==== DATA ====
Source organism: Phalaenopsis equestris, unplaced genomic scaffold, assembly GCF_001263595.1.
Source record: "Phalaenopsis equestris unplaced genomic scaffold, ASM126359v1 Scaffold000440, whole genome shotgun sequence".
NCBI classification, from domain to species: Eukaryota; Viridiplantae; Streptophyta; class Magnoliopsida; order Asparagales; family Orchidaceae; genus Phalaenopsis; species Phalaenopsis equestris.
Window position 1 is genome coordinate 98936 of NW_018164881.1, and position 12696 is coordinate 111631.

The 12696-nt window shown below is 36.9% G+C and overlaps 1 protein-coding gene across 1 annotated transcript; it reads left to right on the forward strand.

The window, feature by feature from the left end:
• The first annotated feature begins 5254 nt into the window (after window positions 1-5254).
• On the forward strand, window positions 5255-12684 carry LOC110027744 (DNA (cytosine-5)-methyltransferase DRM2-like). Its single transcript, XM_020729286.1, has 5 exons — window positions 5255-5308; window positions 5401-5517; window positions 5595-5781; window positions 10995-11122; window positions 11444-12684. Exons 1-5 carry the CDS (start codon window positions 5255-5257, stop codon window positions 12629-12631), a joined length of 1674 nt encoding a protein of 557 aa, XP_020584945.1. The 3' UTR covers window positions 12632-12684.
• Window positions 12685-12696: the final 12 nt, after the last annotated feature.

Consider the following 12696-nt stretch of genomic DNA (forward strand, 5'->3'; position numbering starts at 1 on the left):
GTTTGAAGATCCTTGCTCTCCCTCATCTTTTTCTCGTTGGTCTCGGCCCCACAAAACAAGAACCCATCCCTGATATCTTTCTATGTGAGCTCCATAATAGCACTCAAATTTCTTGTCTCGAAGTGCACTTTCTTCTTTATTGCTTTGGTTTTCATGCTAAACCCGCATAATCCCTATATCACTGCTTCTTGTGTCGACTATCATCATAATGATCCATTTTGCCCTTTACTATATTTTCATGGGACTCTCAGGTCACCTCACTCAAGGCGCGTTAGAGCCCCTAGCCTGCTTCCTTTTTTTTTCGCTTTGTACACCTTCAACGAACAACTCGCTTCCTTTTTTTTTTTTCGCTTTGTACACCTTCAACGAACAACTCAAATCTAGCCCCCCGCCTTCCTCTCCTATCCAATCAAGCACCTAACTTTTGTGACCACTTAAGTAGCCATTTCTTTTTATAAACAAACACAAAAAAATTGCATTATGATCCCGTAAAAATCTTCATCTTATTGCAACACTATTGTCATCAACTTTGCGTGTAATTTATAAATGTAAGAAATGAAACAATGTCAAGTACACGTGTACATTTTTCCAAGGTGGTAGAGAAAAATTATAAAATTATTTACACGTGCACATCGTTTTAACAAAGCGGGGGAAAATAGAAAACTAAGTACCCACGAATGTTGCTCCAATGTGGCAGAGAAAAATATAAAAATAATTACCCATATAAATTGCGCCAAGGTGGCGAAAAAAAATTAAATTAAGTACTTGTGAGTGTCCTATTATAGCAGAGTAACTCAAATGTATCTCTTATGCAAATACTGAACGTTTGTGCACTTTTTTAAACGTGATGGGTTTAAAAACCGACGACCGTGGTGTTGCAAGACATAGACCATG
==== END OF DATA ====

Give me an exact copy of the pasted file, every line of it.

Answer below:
Source organism: Phalaenopsis equestris, unplaced genomic scaffold, assembly GCF_001263595.1.
Source record: "Phalaenopsis equestris unplaced genomic scaffold, ASM126359v1 Scaffold000440, whole genome shotgun sequence".
NCBI classification, from domain to species: Eukaryota; Viridiplantae; Streptophyta; class Magnoliopsida; order Asparagales; family Orchidaceae; genus Phalaenopsis; species Phalaenopsis equestris.
Window position 1 is genome coordinate 98936 of NW_018164881.1, and position 12696 is coordinate 111631.

The 12696-nt window shown below is 36.9% G+C and overlaps 1 protein-coding gene across 1 annotated transcript; it reads left to right on the forward strand.

The window, feature by feature from the left end:
• The first annotated feature begins 5254 nt into the window (after window positions 1-5254).
• On the forward strand, window positions 5255-12684 carry LOC110027744 (DNA (cytosine-5)-methyltransferase DRM2-like). Its single transcript, XM_020729286.1, has 5 exons — window positions 5255-5308; window positions 5401-5517; window positions 5595-5781; window positions 10995-11122; window positions 11444-12684. Exons 1-5 carry the CDS (start codon window positions 5255-5257, stop codon window positions 12629-12631), a joined length of 1674 nt encoding a protein of 557 aa, XP_020584945.1. The 3' UTR covers window positions 12632-12684.
• Window positions 12685-12696: the final 12 nt, after the last annotated feature.

Consider the following 12696-nt stretch of genomic DNA (forward strand, 5'->3'; position numbering starts at 1 on the left):
GTTTGAAGATCCTTGCTCTCCCTCATCTTTTTCTCGTTGGTCTCGGCCCCACAAAACAAGAACCCATCCCTGATATCTTTCTATGTGAGCTCCATAATAGCACTCAAATTTCTTGTCTCGAAGTGCACTTTCTTCTTTATTGCTTTGGTTTTCATGCTAAACCCGCATAATCCCTATATCACTGCTTCTTGTGTCGACTATCATCATAATGATCCATTTTGCCCTTTACTATATTTTCATGGGACTCTCAGGTCACCTCACTCAAGGCGCGTTAGAGCCCCTAGCCTGCTTCCTTTTTTTTTCGCTTTGTACACCTTCAACGAACAACTCGCTTCCTTTTTTTTTTTTCGCTTTGTACACCTTCAACGAACAACTCAAATCTAGCCCCCCGCCTTCCTCTCCTATCCAATCAAGCACCTAACTTTTGTGACCACTTAAGTAGCCATTTCTTTTTATAAACAAACACAAAAAAATTGCATTATGATCCCGTAAAAATCTTCATCTTATTGCAACACTATTGTCATCAACTTTGCGTGTAATTTATAAATGTAAGAAATGAAACAATGTCAAGTACACGTGTACATTTTTCCAAGGTGGTAGAGAAAAATTATAAAATTATTTACACGTGCACATCGTTTTAACAAAGCGGGGGAAAATAGAAAACTAAGTACCCACGAATGTTGCTCCAATGTGGCAGAGAAAAATATAAAAATAATTACCCATATAAATTGCGCCAAGGTGGCGAAAAAAAATTAAATTAAGTACTTGTGAGTGTCCTATTATAGCAGAGTAACTCAAATGTATCTCTTATGCAAATACTGAACGTTTGTGCACTTTTTTAAACGTGATGGGTTTAAAAACCGACGACCGTGGTGTTGCAAGACATAGACCATG